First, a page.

Ontario logs another 17 deaths as hospitalizations continue to fluctuate
Ontario is reporting another 17 deaths related to COVID-19 as hospitalizations continue to fluctuate.
There are 1,662 people hospitalized with COVID-19 in Ontario hospitals, including 210 patients in intensive care.
This represents a slight decrease in overall hospitalizations, but also a rise in ICU admissions.
At time of publication, the province had not updated its breakdown of patients being treated for COVID-19 or who tested positive after the fact.
The 17 new deaths confirmed Friday occurred over the past month and bring Ontario’s death tally to 12,938.
Three of the deaths were in long-term care residents.
With just over 17,700 COVID-19 tests processed in the last 24 hours, the Ministry of Health says the province’s positivity rate now stands at about 13.8 per cent. Ontario’s positivity rate has remained under 15 per cent for just over a week.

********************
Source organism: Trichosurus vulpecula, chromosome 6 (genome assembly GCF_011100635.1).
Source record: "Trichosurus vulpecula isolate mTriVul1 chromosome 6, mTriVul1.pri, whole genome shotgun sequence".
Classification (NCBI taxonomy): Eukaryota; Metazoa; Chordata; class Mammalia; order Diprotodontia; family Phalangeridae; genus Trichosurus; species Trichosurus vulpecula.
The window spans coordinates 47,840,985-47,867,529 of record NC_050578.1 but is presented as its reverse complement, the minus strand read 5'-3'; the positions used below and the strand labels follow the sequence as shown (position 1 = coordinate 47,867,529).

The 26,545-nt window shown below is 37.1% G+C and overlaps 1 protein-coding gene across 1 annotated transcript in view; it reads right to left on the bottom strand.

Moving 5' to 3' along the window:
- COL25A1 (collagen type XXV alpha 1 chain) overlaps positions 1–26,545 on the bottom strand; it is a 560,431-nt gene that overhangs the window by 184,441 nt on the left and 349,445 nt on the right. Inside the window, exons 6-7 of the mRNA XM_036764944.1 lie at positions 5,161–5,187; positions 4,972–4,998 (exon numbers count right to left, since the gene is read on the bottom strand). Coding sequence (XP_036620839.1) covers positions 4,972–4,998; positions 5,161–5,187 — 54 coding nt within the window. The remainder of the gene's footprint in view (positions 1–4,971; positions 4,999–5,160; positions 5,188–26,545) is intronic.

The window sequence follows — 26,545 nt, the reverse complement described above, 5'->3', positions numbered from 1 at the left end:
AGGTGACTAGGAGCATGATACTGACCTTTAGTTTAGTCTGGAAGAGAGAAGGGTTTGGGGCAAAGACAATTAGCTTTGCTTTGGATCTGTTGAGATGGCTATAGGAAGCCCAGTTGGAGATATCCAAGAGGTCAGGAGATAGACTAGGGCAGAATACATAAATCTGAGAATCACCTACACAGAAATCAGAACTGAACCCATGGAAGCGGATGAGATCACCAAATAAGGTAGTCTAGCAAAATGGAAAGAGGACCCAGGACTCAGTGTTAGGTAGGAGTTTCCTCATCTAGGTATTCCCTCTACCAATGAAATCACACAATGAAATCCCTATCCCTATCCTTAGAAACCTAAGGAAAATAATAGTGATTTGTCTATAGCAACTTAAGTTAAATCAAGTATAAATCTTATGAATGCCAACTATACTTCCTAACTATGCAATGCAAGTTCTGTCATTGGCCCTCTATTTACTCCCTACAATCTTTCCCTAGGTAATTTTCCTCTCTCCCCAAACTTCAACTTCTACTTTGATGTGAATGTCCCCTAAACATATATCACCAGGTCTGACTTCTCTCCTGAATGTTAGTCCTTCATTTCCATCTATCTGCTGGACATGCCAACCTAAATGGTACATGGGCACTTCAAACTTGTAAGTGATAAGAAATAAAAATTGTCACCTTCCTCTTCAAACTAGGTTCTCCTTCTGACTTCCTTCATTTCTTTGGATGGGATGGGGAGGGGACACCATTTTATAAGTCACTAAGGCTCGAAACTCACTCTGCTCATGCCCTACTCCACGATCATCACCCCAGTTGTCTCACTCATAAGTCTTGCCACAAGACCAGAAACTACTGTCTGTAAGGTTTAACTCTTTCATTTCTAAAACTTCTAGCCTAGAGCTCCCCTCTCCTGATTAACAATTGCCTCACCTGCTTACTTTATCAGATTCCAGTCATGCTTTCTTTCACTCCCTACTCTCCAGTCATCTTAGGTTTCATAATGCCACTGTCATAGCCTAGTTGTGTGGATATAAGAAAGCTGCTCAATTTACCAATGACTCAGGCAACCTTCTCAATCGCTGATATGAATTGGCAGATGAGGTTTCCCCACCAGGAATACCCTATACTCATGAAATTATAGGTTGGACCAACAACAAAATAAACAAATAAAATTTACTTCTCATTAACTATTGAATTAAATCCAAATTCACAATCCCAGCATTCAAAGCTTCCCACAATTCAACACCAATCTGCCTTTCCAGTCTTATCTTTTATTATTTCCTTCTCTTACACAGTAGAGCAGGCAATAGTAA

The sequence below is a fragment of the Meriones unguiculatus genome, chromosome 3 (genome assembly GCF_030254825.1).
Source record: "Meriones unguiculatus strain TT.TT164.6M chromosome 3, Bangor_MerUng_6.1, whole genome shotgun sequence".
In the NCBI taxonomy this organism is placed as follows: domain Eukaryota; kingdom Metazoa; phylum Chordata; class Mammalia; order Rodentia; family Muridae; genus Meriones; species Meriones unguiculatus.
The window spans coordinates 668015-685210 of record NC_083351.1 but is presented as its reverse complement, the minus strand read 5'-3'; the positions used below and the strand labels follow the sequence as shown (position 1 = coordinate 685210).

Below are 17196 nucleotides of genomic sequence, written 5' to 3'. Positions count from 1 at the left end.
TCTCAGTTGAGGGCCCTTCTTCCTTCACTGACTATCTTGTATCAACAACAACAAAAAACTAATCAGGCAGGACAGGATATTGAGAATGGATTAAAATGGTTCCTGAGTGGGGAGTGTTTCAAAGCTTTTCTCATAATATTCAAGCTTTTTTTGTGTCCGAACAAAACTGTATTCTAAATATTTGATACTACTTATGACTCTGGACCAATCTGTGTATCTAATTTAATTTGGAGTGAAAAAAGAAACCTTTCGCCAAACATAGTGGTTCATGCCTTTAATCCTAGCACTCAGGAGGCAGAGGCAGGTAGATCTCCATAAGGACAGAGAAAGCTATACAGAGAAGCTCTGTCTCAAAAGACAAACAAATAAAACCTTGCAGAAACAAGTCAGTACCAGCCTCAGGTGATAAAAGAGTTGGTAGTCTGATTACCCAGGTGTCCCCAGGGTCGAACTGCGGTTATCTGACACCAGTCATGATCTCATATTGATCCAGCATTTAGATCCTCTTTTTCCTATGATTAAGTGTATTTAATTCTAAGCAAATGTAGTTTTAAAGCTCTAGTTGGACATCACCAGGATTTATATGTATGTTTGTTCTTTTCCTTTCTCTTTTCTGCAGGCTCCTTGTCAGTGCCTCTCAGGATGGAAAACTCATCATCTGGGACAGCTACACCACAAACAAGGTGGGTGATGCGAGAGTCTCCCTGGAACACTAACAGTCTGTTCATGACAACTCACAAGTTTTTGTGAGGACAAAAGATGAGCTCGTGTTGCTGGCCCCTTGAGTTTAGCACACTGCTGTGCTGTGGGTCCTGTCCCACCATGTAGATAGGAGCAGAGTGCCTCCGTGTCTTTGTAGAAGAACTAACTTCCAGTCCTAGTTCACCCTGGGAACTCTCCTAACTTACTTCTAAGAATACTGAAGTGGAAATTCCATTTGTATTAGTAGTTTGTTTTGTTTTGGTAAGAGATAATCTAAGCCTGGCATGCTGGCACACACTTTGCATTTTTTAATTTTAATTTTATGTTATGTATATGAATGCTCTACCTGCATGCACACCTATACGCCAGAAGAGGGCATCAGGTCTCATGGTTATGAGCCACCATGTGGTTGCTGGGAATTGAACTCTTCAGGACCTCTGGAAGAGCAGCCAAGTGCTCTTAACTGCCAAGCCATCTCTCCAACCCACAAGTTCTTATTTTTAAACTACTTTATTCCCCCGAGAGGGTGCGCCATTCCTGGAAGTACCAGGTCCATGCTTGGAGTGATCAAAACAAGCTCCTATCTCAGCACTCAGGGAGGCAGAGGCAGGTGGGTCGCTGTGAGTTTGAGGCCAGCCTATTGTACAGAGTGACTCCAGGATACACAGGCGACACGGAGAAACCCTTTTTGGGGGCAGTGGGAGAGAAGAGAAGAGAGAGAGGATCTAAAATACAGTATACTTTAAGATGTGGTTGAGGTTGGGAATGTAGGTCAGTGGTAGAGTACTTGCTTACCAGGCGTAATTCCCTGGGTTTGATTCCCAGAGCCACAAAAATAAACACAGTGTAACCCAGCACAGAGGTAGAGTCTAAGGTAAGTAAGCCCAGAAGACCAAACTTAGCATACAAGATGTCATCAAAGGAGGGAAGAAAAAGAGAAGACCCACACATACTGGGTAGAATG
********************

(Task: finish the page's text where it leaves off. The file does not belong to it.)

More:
Officials logged 2,418 new lab-confirmed infections on Friday, although due to continued PCR testing restrictions this number is an underestimation.
At the same time, wastewater data released by the COVID-19 Science Advisory Table continues to see the concentration of the novel coronavirus decrease in all regions.
Infectious disease specialist Dr. Susy Hota told CP24 Friday that while hospitalizations are starting to come down, it's taking a while to do so.
“We're kind of stabilized out at around 1,700 patients across Ontario hospitals with COVID and that's a lot. It is really kind of adding to the stress of everything," she said.
"Thankfully, it looks like the wave is already starting to come down in all regions within the province. But in the next several weeks and months there's still a lot of recovery that needs to happen in the hospitals.”
Hota's comments come as three public health units are calling for mask mandates to be reinstated in schools and other indoor settings as they struggle with hospital admissions.
As it stands, masks are only mandatory on public transit and in health-care settings in Ontario.